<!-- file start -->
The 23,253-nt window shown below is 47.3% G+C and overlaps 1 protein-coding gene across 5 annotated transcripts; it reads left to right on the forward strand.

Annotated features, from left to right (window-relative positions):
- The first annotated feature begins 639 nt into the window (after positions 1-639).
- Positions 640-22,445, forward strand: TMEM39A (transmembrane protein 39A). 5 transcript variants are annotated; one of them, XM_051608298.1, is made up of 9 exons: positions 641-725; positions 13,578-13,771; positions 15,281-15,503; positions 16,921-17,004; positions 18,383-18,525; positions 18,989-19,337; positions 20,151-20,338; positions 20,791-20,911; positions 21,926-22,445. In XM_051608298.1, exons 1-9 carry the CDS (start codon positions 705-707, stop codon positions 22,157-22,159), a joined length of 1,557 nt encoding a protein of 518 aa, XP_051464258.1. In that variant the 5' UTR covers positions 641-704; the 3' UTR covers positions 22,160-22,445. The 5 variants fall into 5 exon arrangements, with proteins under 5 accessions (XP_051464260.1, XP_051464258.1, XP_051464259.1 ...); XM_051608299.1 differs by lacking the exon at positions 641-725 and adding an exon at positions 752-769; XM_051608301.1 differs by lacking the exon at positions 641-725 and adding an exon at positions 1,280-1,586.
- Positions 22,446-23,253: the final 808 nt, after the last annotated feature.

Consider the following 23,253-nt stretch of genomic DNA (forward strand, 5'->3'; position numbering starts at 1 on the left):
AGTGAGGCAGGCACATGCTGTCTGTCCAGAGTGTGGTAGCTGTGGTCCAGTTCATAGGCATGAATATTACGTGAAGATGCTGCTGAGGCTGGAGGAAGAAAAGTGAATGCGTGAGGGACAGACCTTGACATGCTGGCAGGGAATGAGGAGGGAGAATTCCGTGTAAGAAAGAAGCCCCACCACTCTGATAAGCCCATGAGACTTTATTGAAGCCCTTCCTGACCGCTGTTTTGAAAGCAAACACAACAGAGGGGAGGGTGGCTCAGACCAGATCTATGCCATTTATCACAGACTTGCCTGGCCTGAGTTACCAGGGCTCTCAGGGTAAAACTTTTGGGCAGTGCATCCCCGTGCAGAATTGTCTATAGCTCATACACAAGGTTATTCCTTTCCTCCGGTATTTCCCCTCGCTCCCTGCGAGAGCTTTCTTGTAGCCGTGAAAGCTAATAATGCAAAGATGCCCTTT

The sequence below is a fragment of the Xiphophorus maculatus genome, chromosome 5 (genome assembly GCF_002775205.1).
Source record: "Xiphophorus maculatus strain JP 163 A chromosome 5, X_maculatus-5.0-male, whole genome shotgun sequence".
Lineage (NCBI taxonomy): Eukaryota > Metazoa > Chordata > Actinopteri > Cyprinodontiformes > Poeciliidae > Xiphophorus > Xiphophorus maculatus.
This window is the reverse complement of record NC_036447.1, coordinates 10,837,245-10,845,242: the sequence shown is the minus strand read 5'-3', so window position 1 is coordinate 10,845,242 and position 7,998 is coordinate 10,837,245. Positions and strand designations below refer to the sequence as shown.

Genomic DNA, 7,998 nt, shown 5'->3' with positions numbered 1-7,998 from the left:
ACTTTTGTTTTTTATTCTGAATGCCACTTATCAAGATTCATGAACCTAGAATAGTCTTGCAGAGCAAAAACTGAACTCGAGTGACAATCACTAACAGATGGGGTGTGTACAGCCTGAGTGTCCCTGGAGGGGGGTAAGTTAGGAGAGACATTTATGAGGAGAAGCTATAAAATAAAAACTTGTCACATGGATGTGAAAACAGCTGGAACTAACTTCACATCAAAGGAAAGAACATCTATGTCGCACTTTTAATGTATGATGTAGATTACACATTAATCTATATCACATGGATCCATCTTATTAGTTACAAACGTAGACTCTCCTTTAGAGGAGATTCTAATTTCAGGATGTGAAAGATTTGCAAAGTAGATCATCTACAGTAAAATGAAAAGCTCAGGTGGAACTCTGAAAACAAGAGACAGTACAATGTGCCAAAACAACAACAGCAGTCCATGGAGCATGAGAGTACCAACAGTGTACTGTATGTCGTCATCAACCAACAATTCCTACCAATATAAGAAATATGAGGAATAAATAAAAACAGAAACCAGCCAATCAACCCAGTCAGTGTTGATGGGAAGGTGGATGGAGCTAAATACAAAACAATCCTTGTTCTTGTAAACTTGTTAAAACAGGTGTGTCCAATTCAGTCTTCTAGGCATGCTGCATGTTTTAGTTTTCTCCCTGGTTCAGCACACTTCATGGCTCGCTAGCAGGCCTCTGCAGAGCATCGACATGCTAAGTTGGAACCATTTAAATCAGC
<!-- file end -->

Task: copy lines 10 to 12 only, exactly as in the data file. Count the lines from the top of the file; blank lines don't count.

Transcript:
Lineage (NCBI taxonomy): Eukaryota > Metazoa > Chordata > Actinopteri > Cyprinodontiformes > Poeciliidae > Xiphophorus > Xiphophorus maculatus.
This window is the reverse complement of record NC_036447.1, coordinates 10,837,245-10,845,242: the sequence shown is the minus strand read 5'-3', so window position 1 is coordinate 10,845,242 and position 7,998 is coordinate 10,837,245. Positions and strand designations below refer to the sequence as shown.

Genomic DNA, 7,998 nt, shown 5'->3' with positions numbered 1-7,998 from the left: